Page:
- Day 10: Dairy (yogurt, milk, cheese, etc.). I’m already pretty sure that dairy screws up my system, so I asked Sam if we could do this one last.
Continue reading “Whole30 – Week 4 Recap”
WOWOWOWOWOW. Somehow we’ve made it to Day 25! I can’t believe it! This month is definitely one of those “the days go by slowly but the weeks go quickly” scenarios. We’re a mere 5 days away from completing our Whole30 challenge. Spoiler alert: it’s still really challenging. Read on for more about our third week, and make sure to check out the short video!
OBSERVATIONS – WEEK 3
- SO. MUCH. FLOSSING. Normally I floss before bedtime, averaging 5-6 times a week, but now I’m flossing after practically every meal. Chai seeds, salmon, spinach, apple…it’s like I’m storing my next meal in between my teeth.
- My sense of smell is driving me crazy. Even though I’m 75% done with this challenge, it is still agonizing when someone eats warm, delicious, gluten-chewy pizza right next to you. Or even across the room. My nose is picking up all kinds of smells, and smells from foods I really crave are sensory explosions in my mind.
Continue reading “Whole30 – Week 3 Recap”
Well, we made it through two weeks on the Whole30! Halfway there! There were a lot of things on our minds this past week, so I’ll do my best to recap my observations. If you’re interested in learning more about Whole30 and my experience so far, check out my week 1 recap.
OBSERVATIONS – WEEK 2
- Getting the Whole30 book is definitely worth it. Even in college, I used any excuse to not buy a book. Unless it was a textbook I would need every day, I put off buying (or renting) a book as long as possible, and sometimes I wouldn’t buy a required book the entire semester. I found a lot of great Whole30 resources online—enough survival tips to get me through the program—and I assumed it was enough. But you know the gym guy that Sam says I spend way too much time talking to? Well, he gave us the Whole 30 book, and it’s made this whole past week a lot easier. There are two great resources in here: 1. a fundamental breakdown of why the program is designed this way and why it will change our lives; 2. a calendar of what feelings to expect on each day of the program (and it is really on-point). To be totally honest, I wish I had this book before we started the program.
- It turns out our first week was pretty normal for active, healthy eaters (but we didn’t know it until we had the book). We were hungry, irritable, and eating a billion nuts…well, at least I was eating a billion nuts. We wanted to quit on the exact days (days 10 and 11) that they estimated we would quit. We didn’t experience any of the major withdrawals of unhealthy eaters, but we still had the peaks-and-valleys kinds of energy levels they outlined in the book. If nothing else, I wish I’d known to expect these feelings during my first week —ESPECIALLY on day 10 for me—instead of feeling isolated and alone in my angst.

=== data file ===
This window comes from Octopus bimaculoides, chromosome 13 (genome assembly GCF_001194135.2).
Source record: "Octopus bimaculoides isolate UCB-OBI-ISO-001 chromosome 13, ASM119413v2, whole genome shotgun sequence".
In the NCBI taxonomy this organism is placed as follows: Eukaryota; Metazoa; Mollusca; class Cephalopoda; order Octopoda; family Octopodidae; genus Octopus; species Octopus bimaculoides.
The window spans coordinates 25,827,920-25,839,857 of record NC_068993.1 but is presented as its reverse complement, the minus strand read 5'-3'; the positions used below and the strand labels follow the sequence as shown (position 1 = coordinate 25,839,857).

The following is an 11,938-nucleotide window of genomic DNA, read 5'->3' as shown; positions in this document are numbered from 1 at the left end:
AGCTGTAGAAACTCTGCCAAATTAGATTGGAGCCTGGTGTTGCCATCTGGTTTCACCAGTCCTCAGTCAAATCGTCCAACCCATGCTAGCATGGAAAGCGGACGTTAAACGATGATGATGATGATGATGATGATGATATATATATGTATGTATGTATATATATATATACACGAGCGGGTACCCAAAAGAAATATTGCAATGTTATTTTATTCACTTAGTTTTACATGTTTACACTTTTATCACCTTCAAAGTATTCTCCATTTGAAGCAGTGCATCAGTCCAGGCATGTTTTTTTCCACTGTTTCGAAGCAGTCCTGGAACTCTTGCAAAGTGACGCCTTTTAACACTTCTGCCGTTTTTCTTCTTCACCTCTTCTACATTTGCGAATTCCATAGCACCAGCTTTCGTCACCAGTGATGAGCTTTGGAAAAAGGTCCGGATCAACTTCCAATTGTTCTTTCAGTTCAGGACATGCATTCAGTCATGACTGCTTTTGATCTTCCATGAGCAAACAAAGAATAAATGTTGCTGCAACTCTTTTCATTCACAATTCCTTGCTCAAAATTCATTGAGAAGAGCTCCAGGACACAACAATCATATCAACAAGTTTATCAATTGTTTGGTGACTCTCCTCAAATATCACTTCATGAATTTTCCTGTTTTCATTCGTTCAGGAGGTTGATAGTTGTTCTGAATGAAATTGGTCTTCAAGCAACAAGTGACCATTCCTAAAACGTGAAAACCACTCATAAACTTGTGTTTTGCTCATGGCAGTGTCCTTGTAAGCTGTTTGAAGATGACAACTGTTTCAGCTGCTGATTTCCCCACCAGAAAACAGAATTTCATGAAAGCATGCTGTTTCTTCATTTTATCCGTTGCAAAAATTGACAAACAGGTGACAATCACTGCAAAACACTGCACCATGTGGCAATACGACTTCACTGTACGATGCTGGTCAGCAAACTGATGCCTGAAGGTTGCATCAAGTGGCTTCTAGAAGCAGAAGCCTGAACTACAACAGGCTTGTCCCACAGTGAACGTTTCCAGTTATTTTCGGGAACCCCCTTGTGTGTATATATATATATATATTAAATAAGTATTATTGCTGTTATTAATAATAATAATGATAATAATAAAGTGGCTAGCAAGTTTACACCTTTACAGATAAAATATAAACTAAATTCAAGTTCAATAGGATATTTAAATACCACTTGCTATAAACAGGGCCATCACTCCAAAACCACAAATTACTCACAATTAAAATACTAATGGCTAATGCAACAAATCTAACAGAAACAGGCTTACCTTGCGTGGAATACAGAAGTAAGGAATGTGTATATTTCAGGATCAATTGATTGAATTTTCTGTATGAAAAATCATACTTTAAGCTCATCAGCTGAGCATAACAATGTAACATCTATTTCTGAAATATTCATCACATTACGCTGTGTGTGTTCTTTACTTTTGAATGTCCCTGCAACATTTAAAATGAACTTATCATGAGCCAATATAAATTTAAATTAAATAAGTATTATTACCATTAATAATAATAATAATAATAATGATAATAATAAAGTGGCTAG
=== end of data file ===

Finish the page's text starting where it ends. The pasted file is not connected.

Continue reading “Whole30 – Week 2 Recap”
On New Year’s Day, Sam and I started the Whole30 challenge. If you’ve not heard of Whole30, there’s plenty of information available online but the rules sum it up best.
Essentially, Whole30 is a strict Paleo diet geared towards clean-eating. The idea is to cleanse your body of sugar cravings, fuel your body with real food, and eliminate common inflammatory foods so you can determine what types of processed food groups aggravate your system. By enforcing strict eating rules for a full 30 days, you detox your body from all the gunk in there and, supposedly, have “a life-changing” experience (according to 88% of people surveyed people post-W30).
We’re on Day 9, or just over a week in. The first week is commonly called The Detox Week, because your body is adjusting to using the fuel you provide—fruits, nuts, vegetables, meats, and a few other hippie-like foods—and coping with the loss of foods you can’t consume for 30 days. Here’s a brief list of what we’ve sacrificed eating for 30 days (text in the parentheses is pulled verbatim from the Whole30 website):
- No grains. (This includes [but is not limited to] wheat, rye, barley, oats, corn, rice, millet, bulgur, sorghum, amaranth, buckwheat, sprouted grains and all of those gluten-free pseudo-grains like quinoa. This also includes all the ways we add wheat, corn and rice into our foods in the form of bran, germ, starch and so on.”
- No legumes. (“This includes beans of all kinds (black, red, pinto, navy, white, kidney, lima, fava, etc.), peas, chickpeas, lentils, and peanuts. No peanut butter, either. This also includes all forms of soy – soy sauce, miso, tofu, tempeh, edamame, and all the ways we sneak soy into foods (like lecithin).”)
- No dairy. (This includes cow, goat or sheep’s milk products such as cream, cheese (hard or soft), kefir, yogurt (even Greek), and sour cream”
- No alcohol of any kind.
- No real or artificial added sugars of any kind. (No maple syrup, honey, agave nectar, coconut sugar, Splenda, Equal, Nutrasweet, xylitol, stevia, etc.)
I’m going to come right out and say it: this is a commitment, and if it’s something you’re thinking about doing you’re going to need to plan ahead. But, it is something I’d recommend thinking about if you’re interested in trying it. Since we’re a week in, I thought I’d share some of my motivation to try Whole30 and what my initial reactions/thoughts are to the program.
Continue reading “Whole30 – Week 1 Recap”